It’s also a chance to try to capture the way the world thought and felt at a particular time. At the moment I’m living amid the stubbornness, the fever, that carried Europe to war in 1914. Treason’s Tide showed a world of fears in 1805 – fear of the imminent and unstoppable invasion by Napoleon; fear of the currents of domestic unrest, among restive Irish, and among radical English plotting outrages and wondering who in the room was a Government spy – all as the industrial revolution put new strains on society. And Traitor’s Field, coming out now, conjures the extraordinary period in the middle of the seventeenth century, when the old orthodoxy of one faith and one system of government had exploded, and when print gave all the voices offering alternative models of society or of belief a much greater chance of being heard. It was a contest of possible truths and, as well as unleashing groups like the Levellers and the wonderful Diggers, that made it an unusually fertile environment for those who dealt in lies.
Perhaps the motive for historical fiction writing isn’t all that different from the motive for history writing. (Perhaps that’s why History In An Hour occasionally allows the taint of fiction on its august pages; like a disreputable cousin you have round for Christmas.) The Comptrollerate-General books are entertainments – hopefully ones that don’t require a reader to park their brain at the cover – and make no claim to be more. But I’m sincere in repeating in the introductions to each that I’d be pleased if they prompted readers to their own investigation of the facts. The reader of historical fiction is welcoming the same discipline as the writer; it’s not escapism, but exploration. We read historical fiction not only for entertainment, but to reinvest our past with greater life: to give it colour, and clarity, and to understand our world and perhaps ourselves a little bit better.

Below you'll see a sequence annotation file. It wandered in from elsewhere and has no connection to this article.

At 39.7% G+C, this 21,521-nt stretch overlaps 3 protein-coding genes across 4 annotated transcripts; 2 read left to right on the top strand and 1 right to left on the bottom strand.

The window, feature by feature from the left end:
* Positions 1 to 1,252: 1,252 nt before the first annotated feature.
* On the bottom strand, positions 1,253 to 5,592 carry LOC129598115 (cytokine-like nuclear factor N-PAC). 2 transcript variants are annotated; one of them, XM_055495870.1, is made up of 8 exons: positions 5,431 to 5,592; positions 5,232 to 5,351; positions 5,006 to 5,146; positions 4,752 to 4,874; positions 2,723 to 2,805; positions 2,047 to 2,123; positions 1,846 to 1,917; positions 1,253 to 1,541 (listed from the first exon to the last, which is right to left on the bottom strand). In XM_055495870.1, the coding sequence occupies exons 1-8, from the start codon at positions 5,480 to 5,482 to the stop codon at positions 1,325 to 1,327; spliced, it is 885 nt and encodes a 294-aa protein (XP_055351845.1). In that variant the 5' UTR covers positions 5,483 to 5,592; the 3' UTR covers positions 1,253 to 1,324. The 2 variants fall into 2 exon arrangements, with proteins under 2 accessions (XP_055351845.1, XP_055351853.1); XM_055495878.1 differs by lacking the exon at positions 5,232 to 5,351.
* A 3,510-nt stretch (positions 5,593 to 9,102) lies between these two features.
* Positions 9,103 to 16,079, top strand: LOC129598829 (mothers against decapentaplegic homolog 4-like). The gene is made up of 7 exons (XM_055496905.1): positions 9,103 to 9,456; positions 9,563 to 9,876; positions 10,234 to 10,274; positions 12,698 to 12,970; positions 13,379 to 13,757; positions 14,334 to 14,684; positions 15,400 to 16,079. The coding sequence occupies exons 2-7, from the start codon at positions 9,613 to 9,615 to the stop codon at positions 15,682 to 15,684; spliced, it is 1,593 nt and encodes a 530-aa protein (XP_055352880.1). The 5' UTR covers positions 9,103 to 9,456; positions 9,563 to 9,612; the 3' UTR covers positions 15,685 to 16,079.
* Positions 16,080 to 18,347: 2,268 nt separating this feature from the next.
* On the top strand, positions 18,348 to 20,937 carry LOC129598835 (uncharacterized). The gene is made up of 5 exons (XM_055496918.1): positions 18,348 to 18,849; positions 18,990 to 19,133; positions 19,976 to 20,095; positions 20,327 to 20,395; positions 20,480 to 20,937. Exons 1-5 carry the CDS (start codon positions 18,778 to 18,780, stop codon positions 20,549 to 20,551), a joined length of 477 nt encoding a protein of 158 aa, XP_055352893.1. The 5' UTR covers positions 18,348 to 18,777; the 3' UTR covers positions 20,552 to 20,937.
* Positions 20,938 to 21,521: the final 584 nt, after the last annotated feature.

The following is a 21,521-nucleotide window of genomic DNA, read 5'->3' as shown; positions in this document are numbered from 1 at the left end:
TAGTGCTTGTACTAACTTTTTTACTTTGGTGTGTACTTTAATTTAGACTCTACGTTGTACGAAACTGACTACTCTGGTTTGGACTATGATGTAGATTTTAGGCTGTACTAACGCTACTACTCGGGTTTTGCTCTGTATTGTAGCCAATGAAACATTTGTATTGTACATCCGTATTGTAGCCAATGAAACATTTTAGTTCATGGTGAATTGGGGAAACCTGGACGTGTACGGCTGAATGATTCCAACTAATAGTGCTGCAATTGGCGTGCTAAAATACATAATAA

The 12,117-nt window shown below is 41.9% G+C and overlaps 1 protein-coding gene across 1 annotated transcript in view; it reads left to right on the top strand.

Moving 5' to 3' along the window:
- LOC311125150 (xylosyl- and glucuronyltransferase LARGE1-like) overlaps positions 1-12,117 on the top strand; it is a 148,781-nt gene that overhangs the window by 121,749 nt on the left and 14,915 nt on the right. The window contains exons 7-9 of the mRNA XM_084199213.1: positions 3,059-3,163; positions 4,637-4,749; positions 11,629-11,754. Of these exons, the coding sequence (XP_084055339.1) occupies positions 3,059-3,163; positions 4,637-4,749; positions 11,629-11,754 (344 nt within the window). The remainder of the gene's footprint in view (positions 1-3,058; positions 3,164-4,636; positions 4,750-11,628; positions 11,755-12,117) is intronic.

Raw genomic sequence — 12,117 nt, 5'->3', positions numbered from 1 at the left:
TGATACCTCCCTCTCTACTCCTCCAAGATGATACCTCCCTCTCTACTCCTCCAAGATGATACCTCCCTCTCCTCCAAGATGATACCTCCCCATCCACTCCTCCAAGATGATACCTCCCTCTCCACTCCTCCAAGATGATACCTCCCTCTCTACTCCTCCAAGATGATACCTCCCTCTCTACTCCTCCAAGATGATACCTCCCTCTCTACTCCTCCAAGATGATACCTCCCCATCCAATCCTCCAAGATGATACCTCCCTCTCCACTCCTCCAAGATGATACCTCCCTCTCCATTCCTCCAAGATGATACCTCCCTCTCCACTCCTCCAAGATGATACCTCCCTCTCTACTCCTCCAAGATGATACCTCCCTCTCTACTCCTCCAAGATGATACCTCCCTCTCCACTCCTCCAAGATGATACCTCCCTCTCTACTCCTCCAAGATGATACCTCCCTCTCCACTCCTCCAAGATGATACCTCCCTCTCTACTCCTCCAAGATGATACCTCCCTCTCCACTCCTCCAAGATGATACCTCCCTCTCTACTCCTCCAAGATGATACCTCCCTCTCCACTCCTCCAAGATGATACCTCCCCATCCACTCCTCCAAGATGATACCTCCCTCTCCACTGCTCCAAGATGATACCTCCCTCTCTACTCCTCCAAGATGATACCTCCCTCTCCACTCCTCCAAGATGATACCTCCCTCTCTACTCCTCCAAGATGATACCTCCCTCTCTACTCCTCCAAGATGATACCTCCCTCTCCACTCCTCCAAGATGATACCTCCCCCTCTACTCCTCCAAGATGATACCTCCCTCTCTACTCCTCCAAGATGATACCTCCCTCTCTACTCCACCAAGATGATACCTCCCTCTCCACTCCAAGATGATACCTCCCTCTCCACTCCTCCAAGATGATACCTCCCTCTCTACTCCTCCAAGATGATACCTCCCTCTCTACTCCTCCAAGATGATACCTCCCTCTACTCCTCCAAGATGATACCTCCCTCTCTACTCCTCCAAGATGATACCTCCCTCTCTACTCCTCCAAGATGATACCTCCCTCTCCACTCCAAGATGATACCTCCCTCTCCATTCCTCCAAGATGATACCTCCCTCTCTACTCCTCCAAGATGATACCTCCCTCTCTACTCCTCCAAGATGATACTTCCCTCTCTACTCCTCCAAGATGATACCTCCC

Robert Wilton is a novelist, diplomat, and charity founder who divides his time between Cornwall and the Balkans. The Emperor’s Gold, now out in paperback as Treason’s Tide, won the 2012 Historical Writers’ Association/Goldsboro Crown for best historical debut. Traitor’s Field, the next in the series drawn from the archives of the Comptrollerate-General for Scrutiny and Survey, is published on 7 May 2013. There’s more at www.robertwilton.com, and on Twitter @ComptrollerGen.